May I respectfully disagree with you, Trevor? Legal, controlled, professionally managed wildlife along with strict, enforced hunting laws do not and have never contributed to wildlife extinction. I would like to see examples, please. It's interesting but it was said that 80% of all life forms that have existed on earth are extinct. Not very encouraging, is it? Moderators might not see this as the place but will be glad to dialogue with you by message.

John
Canon EOS T7; EF-S 18-55mm IS; EF 28-135mm IS; EF 75-300mm; Sigma 150-600mm DG

I had intended this thread to be a celebration of wildlife through images that capture their nature, and not a debate on threats to wildlife, and I hope that this latter will not dominate it.

That said, I feel it necessary to respond to your comments... I have no issue with the officially controlled and limited sustainable hunting of wildlife that is not endangered, especially for food, or for re-establishing natural balances.  That is sustainable and with a positive purpose.  I have no enthusiasm for the killing of animals for the pleasure of doing so - for the challenge, I hunt with a camera, which is harder.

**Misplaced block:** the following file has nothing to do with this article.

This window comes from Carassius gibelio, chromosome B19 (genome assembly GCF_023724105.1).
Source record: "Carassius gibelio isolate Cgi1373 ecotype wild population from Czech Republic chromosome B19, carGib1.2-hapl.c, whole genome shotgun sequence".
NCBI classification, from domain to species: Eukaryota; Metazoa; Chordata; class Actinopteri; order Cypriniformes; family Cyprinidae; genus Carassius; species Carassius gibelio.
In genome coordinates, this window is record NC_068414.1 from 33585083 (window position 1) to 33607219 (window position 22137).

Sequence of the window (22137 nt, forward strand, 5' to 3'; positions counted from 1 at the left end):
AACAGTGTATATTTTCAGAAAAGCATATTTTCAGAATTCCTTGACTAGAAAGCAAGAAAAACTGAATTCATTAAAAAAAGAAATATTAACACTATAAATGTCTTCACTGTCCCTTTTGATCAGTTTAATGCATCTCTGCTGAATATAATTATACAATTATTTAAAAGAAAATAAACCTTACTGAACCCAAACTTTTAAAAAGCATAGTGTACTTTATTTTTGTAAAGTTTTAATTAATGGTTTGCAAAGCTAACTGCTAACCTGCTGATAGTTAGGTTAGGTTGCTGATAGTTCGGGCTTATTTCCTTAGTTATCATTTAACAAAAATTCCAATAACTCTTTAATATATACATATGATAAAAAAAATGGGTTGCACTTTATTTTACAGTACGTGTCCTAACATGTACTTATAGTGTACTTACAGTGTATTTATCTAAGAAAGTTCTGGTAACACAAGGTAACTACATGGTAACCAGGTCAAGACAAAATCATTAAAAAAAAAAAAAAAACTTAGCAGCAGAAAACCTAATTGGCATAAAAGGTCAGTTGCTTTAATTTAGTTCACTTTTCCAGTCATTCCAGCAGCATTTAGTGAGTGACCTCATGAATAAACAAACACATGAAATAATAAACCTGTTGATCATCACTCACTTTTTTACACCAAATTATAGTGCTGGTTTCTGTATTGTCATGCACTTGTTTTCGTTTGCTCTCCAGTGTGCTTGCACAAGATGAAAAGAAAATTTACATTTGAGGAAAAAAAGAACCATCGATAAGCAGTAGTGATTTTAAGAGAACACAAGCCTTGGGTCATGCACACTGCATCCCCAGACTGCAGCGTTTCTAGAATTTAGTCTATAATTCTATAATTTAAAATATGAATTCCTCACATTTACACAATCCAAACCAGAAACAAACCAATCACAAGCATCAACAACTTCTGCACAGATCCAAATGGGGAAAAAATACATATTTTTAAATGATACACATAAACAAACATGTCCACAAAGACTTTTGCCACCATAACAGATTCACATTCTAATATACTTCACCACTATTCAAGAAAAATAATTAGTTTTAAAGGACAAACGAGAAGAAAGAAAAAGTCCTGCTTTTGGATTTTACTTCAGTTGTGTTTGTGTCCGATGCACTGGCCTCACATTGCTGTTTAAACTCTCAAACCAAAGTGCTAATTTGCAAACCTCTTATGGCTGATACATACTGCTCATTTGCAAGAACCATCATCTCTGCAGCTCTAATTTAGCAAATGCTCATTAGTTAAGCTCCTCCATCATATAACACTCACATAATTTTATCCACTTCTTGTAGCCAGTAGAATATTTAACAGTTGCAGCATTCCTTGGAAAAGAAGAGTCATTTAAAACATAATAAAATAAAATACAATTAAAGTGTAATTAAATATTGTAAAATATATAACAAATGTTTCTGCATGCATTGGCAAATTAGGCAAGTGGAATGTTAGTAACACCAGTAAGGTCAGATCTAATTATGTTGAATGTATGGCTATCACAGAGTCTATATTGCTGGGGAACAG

What is the issue is the massive increase in wildlife extinction and threats from uncontrolled hunting, poaching on reserves, loss of habitat from encroachment of human activities. In terms of hunting: the on-going poaching of elephants for ivory, the same for rhino for their horns, of bears for their gall bladders. 

Then there is the replacement of Indonesian native jungle habitats for palm oil plantations, endangering already threatened orangutans.  Or the cutting of old growth forests for luxury timbers, or for farms that are soon exhausted due to inappropriate land use in the Amazon. Pollution from industrial and agriculture operations, and the predation of species by animals introduced by us to new habitats - inadvertently or otherwise.  For example, NZ native bird populations have been devastated by the introduction of rats, cats, possums and stoats by humans. 

Over 1 billion people depend on the ocean for their food, yet we are depleting fish stocks at a dramatic level and plastic pollution is entering the aquatic food chain, resulting in microplastics and toxins being ingested all the way up the chain to us. Video: A Plastic Ocean 

If you need examples for yourself I would suggest starting here:
Strong evidence shows Sixth Mass Extinction of global biodiversity in progress | ScienceDaily
UN :Global Assessment Report on Biodiversity and Ecosystem Services | IPBES secretariat